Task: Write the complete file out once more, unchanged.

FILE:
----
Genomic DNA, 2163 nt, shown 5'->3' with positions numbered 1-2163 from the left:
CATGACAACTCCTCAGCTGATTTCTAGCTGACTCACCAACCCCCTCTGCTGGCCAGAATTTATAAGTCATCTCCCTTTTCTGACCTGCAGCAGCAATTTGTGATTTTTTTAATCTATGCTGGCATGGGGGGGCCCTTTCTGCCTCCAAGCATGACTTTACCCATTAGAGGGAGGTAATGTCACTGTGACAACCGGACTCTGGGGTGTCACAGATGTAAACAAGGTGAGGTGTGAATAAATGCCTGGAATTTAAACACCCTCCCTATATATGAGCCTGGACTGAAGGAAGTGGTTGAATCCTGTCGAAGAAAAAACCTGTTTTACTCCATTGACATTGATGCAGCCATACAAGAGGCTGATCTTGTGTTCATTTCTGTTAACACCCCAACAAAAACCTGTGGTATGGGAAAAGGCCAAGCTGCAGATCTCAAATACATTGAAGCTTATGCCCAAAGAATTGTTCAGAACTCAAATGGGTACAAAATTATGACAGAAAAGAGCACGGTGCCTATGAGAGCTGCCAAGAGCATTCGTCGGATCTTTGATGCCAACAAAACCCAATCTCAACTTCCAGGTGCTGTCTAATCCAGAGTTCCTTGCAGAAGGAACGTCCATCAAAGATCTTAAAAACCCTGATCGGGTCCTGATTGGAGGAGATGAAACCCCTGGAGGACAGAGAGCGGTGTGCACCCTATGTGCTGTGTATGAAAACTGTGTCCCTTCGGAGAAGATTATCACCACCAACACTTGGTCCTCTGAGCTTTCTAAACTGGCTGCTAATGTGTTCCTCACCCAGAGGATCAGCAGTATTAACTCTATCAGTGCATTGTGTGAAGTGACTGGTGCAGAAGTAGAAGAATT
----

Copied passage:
Genomic DNA, 2163 nt, shown 5'->3' with positions numbered 1-2163 from the left:
CATGACAACTCCTCAGCTGATTTCTAGCTGACTCACCAACCCCCTCTGCTGGCCAGAATTTATAAGTCATCTCCCTTTTCTGACCTGCAGCAGCAATTTGTGATTTTTTTAATCTATGCTGGCATGGGGGGGCCCTTTCTGCCTCCAAGCATGACTTTACCCATTAGAGGGAGGTAATGTCACTGTGACAACCGGACTCTGGGGTGTCACAGATGTAAACAAGGTGAGGTGTGAATAAATGCCTGGAATTTAAACACCCTCCCTATATATGAGCCTGGACTGAAGGAAGTGGTTGAATCCTGTCGAAGAAAAAACCTGTTTTACTCCATTGACATTGATGCAGCCATACAAGAGGCTGATCTTGTGTTCATTTCTGTTAACACCCCAACAAAAACCTGTGGTATGGGAAAAGGCCAAGCTGCAGATCTCAAATACATTGAAGCTTATGCCCAAAGAATTGTTCAGAACTCAAATGGGTACAAAATTATGACAGAAAAGAGCACGGTGCCTATGAGAGCTGCCAAGAGCATTCGTCGGATCTTTGATGCCAACAAAACCCAATCTCAACTTCCAGGTGCTGTCTAATCCAGAGTTCCTTGCAGAAGGAACGTCCATCAAAGATCTTAAAAACCCTGATCGGGTCCTGATTGGAGGAGATGAAACCCCTGGAGGACAGAGAGCGGTGTGCACCCTATGTGCTGTGTATGAAAACTGTGTCCCTTCGGAGAAGATTATCACCACCAACACTTGGTCCTCTGAGCTTTCTAAACTGGCTGCTAATGTGTTCCTCACCCAGAGGATCAGCAGTATTAACTCTATCAGTGCATTGTGTGAAGTGACTGGTGCAGAAGTAGAAGAATT